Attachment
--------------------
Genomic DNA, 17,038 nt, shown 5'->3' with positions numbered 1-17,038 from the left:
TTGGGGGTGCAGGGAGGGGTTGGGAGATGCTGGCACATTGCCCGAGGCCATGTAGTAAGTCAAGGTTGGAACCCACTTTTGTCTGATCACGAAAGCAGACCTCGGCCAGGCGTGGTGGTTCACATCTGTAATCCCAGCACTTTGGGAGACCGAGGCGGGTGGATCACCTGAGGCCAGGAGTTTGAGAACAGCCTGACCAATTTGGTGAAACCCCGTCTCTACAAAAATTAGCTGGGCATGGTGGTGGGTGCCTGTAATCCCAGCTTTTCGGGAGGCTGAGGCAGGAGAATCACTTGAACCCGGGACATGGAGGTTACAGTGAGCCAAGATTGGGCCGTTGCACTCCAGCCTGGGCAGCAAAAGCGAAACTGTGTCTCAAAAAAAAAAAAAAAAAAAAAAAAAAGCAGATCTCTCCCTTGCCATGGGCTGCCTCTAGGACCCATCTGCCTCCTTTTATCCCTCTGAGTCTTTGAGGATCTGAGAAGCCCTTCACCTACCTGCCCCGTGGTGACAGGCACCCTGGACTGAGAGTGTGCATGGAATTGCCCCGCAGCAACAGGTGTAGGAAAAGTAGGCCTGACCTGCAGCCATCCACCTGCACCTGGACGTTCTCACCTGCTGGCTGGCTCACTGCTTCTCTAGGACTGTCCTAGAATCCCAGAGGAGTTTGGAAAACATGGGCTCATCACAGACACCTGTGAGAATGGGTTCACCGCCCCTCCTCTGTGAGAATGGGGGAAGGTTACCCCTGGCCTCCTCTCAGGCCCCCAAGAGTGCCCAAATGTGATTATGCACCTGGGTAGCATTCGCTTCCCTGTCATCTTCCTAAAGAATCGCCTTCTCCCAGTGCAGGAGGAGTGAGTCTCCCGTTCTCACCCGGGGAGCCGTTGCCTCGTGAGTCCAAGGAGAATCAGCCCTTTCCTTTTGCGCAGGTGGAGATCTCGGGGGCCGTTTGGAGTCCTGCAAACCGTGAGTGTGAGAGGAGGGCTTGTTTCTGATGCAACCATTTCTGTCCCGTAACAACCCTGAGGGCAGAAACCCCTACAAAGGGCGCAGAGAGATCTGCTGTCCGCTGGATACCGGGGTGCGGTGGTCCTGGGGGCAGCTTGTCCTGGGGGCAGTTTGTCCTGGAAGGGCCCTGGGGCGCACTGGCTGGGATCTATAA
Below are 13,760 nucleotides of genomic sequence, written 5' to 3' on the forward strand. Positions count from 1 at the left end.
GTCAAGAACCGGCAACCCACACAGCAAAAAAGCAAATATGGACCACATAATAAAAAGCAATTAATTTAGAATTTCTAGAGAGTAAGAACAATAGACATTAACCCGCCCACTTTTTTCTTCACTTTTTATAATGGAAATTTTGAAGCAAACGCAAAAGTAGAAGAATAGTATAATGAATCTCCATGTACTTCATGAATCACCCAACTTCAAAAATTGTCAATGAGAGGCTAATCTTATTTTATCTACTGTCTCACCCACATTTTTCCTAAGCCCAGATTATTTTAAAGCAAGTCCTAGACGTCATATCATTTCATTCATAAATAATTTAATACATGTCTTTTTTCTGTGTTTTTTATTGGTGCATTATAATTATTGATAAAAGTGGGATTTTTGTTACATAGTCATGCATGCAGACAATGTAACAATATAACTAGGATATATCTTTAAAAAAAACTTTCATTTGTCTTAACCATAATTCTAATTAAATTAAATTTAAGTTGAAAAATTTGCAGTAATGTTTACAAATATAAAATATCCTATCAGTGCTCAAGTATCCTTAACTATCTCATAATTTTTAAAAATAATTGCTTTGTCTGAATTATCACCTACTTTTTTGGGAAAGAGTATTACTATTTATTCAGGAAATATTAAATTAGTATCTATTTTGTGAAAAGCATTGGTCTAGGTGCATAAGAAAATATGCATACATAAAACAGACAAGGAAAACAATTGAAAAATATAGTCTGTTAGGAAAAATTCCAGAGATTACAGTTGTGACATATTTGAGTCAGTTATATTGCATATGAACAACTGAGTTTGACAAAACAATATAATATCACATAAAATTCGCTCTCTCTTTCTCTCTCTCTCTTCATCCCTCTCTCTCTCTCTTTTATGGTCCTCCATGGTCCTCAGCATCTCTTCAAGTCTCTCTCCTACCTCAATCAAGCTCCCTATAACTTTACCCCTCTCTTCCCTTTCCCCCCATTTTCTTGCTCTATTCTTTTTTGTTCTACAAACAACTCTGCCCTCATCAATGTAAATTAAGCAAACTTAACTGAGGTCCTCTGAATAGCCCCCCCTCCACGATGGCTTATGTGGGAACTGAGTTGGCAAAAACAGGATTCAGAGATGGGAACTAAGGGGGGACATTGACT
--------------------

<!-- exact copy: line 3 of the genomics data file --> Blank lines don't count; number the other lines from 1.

Below are 13,760 nucleotides of genomic sequence, written 5' to 3' on the forward strand. Positions count from 1 at the left end.